Update on Today's Greek Protests
November 12, 2015
Photo: Marios Lolos/Xinhua Press/Corbis
In a stunning display of discontent against the draconian measures the Greek government is adopting to comply with the austerity demands of European elites, today thousands of Greeks went on strike and engaged in angry protests. These protests come just four months after the Syriza government agreed to implement the "third memorandum," and less than two months after September elections that many said showed broad popular acceptance of Syriza's actions. In and of themselves, today's demonstrations and strikes don't constitute an alternative to government policy, but we hope that they mark the beginning of building that alternative.
Below are stories from The Guardian and The New York Times describing the protests.
In peace and solidarity,
Joanne Landy Thomas Harrison
Co-Directors, Campaign for Peace and Democracy
Report from The Guardian Blog
OK, it’s time for a recap after a fairly dramatic day.
The first general strike since Alexis Tsipras took power in Greece has been marred byisolated violence in Athens.
Riot police fired tear gas after a group of extremists launched Molotov cocktails at them, in scenes reminiscent of the 2012 debt crisis.
Photograph: Marios Lolos/Xinhua Press/Corbis
Riot police hit back with teargas and stun grenades, sending demonstrators - and at least one group of holidaymakers from the UK - scattering.
Before the clashes, more than 20,000 people marched through Athens to urge the government to abandon the austerity measures demanded by its lenders. Here’s a selection of photos from the day.
Demonstrators told us that they fear for Greece’s future, as winter approached.
Marilena Pavlou, a nursery school teacher, warned:
“The situation is tragic and soon when the government pushes us more on the tax front, more on the cuts front it won’t be good natured at all.
And 63-year-old Maria Athanassiadou told AFP:
“I am protesting against the government because they are making fools of us. I am a pensioner and I have no idea what my pension will be.”
Unions say that today’s general strike was well-observed across Greece, as the public show their anger over Greece’s third bailout package.
But small businesses have criticised unions for calling the walkout. They fear it will harm the country’s attempts to end the financial crisis.
Transport connections have been shut down today, along with some museums, schools and pharmacies. Many travellers arrived at rail stations or ports to find trains cancelled, and ferries tied up.
Belgium’s finance minister criticised Tsipras’s Syriza party for supporting the protests, against a bailout which Tsipras signed up to this summer.
But a government spokesman denied that this was inconsistent, as:
“We are implementing an agreement which includes (bailout) measures which are unfair.”
And while the protests took place, officials from Greece and its lenders battled to reach a deal on mortgage arrears rules. Athens still wants to protect more homeowners from losing their houses if they can’t meet their repayments.
A deal must come before Monday, if Greece is to unlock €10bn of aid to recapitalise its banks, plus €2bn in loans.
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Greek Strike Shows Conflict Within Government Over Austerity
By NIKI KITSANTONIS
NOV. 12, 2015
ATHENS — Hundreds of thousands of Greeks walked off their jobs on Thursday to protest austerity economics, as officials of the leftist-led government wrangled with the country’s international creditors over the terms of Greece’s third bailout. At least one Athens protest turned violent.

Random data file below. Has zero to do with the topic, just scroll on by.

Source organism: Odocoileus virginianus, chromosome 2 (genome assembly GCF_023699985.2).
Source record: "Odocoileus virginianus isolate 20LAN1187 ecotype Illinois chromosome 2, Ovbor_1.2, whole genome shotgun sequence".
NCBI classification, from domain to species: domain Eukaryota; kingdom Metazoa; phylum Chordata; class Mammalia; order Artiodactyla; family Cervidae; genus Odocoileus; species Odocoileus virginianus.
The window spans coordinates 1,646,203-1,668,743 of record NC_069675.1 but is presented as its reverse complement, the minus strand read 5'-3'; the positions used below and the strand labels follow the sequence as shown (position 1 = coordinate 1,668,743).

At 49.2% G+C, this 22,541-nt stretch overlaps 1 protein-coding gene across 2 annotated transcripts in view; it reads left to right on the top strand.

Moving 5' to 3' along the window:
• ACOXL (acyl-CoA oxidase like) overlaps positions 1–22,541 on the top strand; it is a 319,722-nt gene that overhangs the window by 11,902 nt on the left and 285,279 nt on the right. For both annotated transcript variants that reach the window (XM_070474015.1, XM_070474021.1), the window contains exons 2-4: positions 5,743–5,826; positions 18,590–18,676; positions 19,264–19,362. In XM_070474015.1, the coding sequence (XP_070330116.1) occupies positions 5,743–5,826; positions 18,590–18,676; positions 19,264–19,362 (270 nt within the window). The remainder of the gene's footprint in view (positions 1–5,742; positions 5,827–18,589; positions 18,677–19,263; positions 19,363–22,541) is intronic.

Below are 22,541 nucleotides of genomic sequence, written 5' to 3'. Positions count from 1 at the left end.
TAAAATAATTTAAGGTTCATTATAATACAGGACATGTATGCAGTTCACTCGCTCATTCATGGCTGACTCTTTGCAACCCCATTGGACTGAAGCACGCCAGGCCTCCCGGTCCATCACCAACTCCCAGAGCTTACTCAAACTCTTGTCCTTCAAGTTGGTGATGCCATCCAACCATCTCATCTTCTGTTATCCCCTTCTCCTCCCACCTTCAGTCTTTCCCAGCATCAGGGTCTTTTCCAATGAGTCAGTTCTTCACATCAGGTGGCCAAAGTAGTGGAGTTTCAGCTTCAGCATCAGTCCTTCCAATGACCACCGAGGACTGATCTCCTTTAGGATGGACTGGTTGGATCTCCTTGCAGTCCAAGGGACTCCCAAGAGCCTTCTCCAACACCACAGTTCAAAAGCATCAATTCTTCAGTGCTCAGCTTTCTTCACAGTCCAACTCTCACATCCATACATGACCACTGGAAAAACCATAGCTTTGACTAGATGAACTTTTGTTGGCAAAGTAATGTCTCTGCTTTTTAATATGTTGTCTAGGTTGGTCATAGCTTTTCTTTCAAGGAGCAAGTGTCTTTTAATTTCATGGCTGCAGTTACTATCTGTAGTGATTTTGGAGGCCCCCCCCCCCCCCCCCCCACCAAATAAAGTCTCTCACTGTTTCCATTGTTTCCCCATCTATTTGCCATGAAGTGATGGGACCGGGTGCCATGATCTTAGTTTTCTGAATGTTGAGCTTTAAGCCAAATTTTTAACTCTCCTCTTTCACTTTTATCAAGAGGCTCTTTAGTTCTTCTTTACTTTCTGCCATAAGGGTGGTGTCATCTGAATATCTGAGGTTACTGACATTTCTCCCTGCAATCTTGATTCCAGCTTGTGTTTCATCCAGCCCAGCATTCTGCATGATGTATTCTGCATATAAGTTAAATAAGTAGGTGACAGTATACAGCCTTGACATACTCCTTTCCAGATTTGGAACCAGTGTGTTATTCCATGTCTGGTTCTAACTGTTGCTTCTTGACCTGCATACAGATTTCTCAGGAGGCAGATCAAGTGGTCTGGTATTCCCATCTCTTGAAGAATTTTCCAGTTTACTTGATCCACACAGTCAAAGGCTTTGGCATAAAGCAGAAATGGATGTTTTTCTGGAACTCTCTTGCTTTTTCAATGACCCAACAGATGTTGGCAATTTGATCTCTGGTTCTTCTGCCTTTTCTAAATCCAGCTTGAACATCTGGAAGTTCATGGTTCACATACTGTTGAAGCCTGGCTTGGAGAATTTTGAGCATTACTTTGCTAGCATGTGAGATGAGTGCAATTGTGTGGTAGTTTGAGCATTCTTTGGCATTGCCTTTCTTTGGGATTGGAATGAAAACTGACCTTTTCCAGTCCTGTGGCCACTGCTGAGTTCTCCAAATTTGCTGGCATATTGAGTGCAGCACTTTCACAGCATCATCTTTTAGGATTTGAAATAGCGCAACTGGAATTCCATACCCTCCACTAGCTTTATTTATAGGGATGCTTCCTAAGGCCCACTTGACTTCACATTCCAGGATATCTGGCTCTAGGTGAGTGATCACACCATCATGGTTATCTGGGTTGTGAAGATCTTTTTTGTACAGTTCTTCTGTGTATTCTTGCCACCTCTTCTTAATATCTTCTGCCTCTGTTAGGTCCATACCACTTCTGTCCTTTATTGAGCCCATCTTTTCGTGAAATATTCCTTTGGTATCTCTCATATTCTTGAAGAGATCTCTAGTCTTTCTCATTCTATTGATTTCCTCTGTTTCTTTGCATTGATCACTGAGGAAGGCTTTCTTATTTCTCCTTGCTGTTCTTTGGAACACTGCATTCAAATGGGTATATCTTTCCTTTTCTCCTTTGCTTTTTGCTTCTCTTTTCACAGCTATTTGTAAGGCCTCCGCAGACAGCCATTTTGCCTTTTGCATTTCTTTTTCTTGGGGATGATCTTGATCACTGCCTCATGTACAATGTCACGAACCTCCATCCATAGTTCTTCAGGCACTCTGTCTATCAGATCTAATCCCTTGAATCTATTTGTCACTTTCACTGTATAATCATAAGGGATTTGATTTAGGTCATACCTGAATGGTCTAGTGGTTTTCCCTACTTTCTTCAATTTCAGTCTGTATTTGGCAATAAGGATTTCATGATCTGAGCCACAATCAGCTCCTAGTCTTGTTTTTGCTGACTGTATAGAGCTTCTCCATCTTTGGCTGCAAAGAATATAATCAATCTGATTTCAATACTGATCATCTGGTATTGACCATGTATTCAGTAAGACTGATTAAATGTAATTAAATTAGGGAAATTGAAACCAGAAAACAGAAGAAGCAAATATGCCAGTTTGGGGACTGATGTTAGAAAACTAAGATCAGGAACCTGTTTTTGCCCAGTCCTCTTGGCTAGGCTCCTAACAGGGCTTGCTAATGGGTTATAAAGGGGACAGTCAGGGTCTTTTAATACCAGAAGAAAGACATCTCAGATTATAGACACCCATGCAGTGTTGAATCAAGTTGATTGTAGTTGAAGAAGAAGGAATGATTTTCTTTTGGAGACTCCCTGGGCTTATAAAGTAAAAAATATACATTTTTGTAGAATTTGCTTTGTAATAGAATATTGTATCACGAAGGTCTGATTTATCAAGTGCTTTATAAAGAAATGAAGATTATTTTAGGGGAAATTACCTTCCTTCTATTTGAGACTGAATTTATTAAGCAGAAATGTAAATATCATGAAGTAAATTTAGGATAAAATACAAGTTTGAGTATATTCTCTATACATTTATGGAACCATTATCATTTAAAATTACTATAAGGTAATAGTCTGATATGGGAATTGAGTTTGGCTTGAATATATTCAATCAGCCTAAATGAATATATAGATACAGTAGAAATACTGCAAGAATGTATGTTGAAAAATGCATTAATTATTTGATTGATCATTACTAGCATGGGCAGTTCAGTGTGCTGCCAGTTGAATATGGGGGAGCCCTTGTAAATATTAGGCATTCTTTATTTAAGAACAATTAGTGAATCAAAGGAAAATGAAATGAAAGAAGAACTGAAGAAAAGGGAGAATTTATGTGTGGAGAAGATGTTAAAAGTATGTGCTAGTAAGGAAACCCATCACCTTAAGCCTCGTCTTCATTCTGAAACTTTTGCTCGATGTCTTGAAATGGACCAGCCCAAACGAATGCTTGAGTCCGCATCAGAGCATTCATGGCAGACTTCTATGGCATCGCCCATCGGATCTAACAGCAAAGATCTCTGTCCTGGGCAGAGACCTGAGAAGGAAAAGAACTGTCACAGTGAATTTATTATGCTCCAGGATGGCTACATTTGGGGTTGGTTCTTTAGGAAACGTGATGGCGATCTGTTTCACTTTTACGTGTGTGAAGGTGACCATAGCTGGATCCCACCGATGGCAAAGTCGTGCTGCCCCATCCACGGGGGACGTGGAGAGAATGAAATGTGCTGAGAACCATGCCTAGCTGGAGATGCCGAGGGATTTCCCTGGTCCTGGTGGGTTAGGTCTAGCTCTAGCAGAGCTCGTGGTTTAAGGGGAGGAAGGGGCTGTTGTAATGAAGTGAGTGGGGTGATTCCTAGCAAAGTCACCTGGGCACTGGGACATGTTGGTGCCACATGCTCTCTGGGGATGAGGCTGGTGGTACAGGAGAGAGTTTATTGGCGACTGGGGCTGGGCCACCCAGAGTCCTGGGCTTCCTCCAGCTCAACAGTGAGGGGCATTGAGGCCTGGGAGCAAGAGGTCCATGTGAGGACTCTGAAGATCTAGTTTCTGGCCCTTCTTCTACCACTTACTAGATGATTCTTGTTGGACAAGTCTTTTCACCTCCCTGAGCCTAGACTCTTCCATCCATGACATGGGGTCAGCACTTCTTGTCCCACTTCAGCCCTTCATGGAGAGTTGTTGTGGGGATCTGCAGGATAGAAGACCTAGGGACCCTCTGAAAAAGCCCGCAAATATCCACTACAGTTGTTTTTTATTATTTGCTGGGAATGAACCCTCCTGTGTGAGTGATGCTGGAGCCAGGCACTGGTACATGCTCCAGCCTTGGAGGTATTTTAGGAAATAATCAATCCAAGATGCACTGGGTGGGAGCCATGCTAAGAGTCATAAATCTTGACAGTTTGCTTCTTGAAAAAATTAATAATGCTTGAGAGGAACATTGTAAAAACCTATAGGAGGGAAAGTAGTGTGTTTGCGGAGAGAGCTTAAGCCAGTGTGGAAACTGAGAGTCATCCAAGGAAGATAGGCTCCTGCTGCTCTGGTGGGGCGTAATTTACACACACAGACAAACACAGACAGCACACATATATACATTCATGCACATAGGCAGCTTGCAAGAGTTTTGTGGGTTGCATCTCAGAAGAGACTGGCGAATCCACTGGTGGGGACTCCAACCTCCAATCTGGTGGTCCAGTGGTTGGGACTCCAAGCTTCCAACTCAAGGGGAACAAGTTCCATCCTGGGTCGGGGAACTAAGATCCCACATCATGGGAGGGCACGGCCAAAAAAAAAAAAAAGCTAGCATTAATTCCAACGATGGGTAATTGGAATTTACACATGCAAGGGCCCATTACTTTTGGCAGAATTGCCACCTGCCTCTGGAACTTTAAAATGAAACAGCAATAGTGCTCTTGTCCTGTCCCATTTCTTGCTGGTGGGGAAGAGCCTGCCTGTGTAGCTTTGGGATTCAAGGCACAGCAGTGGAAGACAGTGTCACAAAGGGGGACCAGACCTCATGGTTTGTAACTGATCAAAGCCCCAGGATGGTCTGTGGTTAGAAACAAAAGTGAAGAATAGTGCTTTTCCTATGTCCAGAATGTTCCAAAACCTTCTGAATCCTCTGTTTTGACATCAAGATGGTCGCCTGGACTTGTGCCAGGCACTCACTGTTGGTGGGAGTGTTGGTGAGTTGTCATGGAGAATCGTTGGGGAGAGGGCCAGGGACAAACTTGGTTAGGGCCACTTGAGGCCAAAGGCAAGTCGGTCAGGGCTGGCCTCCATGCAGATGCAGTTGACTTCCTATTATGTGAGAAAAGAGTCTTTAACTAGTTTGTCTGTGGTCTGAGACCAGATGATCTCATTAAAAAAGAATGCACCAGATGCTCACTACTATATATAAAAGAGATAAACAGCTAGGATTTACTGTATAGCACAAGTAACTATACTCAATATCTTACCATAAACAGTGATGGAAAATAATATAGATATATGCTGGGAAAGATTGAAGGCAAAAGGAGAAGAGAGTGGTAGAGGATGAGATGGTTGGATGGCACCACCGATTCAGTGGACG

The 24-hour walkout shut down public services, forced the cancellation of flights and disrupted public transportation across the country. Ferries remained moored in ports, hospitals were operating with reduced staff, and museums and archaeological sites were closed.
An estimated 20,000 people joined three demonstrations in Athens, one organized by the country’s two main labor unions, another by the Communist Party, and the third drawing students and leftists, according to a police spokesman.
Though the protests were mostly peaceful, a gathering near the Parliament building in the early afternoon turned into a clash between riot police officers and roughly 100 masked youths, who hurled stones and firebombs. The riot police responded with tear gas, as a police helicopter circled over the city center and crowds fled the acrid smoke.
A police spokesman said a few hours later that calm had been restored in the city, although several bank branches had been damaged.
General strikes have been common in Greece in recent years as the country has struggled with the privations of recession, high unemployment and the belt tightening the country’s foreign creditors have demanded. But Thursday’s general strike was the first under the Syriza-led government of Prime Minister Alexis Tsipras.
Mr. Tsipras came to power in January on a promise of ending years of austerity, but by summer he had agreed to an international bailout program of 86 billion euros, or $92 billion — the country’s third rescue package since 2010 — as the government was running out of money and Greece was on the brink of leaving the euro currency union. To secure the public’s reluctant support for the program, Mr. Tsipras called for new elections and was returned to power by a wide margin in September on a pledge to enforce the new bailout while easing its impact on poorer Greeks.
Though Mr. Tsipras succeeded in purging Syriza of radicals who had resisted a compromise with creditors during his initial term, divisions remain in his party over the issue. An indication of that deep rift was evident this week as Syriza’s labor policy department called for “mass participation” in Thursday’s strike and in the protest rallies planned for Athens and other major cities.